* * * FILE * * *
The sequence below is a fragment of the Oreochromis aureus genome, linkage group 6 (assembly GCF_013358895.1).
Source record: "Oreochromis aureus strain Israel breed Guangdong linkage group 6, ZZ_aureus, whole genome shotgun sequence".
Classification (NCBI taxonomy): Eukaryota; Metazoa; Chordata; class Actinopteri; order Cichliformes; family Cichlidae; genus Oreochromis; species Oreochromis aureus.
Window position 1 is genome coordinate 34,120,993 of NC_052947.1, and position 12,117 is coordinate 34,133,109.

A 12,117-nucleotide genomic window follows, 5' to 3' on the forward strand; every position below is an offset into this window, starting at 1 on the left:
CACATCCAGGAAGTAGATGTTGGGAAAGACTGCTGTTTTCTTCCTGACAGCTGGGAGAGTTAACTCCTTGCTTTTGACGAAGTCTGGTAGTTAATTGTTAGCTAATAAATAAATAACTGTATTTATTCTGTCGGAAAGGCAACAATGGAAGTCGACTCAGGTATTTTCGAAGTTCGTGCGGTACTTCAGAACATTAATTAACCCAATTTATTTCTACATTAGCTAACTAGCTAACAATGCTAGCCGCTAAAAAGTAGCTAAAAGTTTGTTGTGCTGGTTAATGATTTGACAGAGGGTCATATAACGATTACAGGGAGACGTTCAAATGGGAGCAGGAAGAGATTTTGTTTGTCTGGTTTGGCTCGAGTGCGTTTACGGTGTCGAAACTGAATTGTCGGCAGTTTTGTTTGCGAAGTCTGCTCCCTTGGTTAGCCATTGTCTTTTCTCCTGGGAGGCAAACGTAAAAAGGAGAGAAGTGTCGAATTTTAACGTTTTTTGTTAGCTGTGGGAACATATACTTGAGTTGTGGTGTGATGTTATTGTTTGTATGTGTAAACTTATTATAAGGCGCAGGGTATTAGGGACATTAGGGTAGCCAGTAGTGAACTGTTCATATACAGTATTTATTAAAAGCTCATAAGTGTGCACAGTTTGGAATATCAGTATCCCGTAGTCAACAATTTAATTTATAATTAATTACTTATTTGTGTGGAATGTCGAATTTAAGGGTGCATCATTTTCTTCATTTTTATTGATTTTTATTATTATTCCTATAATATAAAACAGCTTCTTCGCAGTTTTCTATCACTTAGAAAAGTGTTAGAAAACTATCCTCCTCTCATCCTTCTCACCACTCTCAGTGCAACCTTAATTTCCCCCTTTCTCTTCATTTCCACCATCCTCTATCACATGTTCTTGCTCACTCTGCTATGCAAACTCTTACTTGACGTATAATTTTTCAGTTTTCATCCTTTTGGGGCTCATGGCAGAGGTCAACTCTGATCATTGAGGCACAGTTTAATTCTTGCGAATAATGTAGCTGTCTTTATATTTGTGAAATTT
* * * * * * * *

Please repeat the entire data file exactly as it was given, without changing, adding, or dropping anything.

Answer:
The sequence below is a fragment of the Oreochromis aureus genome, linkage group 6 (assembly GCF_013358895.1).
Source record: "Oreochromis aureus strain Israel breed Guangdong linkage group 6, ZZ_aureus, whole genome shotgun sequence".
Classification (NCBI taxonomy): Eukaryota; Metazoa; Chordata; class Actinopteri; order Cichliformes; family Cichlidae; genus Oreochromis; species Oreochromis aureus.
Window position 1 is genome coordinate 34,120,993 of NC_052947.1, and position 12,117 is coordinate 34,133,109.

A 12,117-nucleotide genomic window follows, 5' to 3' on the forward strand; every position below is an offset into this window, starting at 1 on the left:
CACATCCAGGAAGTAGATGTTGGGAAAGACTGCTGTTTTCTTCCTGACAGCTGGGAGAGTTAACTCCTTGCTTTTGACGAAGTCTGGTAGTTAATTGTTAGCTAATAAATAAATAACTGTATTTATTCTGTCGGAAAGGCAACAATGGAAGTCGACTCAGGTATTTTCGAAGTTCGTGCGGTACTTCAGAACATTAATTAACCCAATTTATTTCTACATTAGCTAACTAGCTAACAATGCTAGCCGCTAAAAAGTAGCTAAAAGTTTGTTGTGCTGGTTAATGATTTGACAGAGGGTCATATAACGATTACAGGGAGACGTTCAAATGGGAGCAGGAAGAGATTTTGTTTGTCTGGTTTGGCTCGAGTGCGTTTACGGTGTCGAAACTGAATTGTCGGCAGTTTTGTTTGCGAAGTCTGCTCCCTTGGTTAGCCATTGTCTTTTCTCCTGGGAGGCAAACGTAAAAAGGAGAGAAGTGTCGAATTTTAACGTTTTTTGTTAGCTGTGGGAACATATACTTGAGTTGTGGTGTGATGTTATTGTTTGTATGTGTAAACTTATTATAAGGCGCAGGGTATTAGGGACATTAGGGTAGCCAGTAGTGAACTGTTCATATACAGTATTTATTAAAAGCTCATAAGTGTGCACAGTTTGGAATATCAGTATCCCGTAGTCAACAATTTAATTTATAATTAATTACTTATTTGTGTGGAATGTCGAATTTAAGGGTGCATCATTTTCTTCATTTTTATTGATTTTTATTATTATTCCTATAATATAAAACAGCTTCTTCGCAGTTTTCTATCACTTAGAAAAGTGTTAGAAAACTATCCTCCTCTCATCCTTCTCACCACTCTCAGTGCAACCTTAATTTCCCCCTTTCTCTTCATTTCCACCATCCTCTATCACATGTTCTTGCTCACTCTGCTATGCAAACTCTTACTTGACGTATAATTTTTCAGTTTTCATCCTTTTGGGGCTCATGGCAGAGGTCAACTCTGATCATTGAGGCACAGTTTAATTCTTGCGAATAATGTAGCTGTCTTTATATTTGTGAAATTT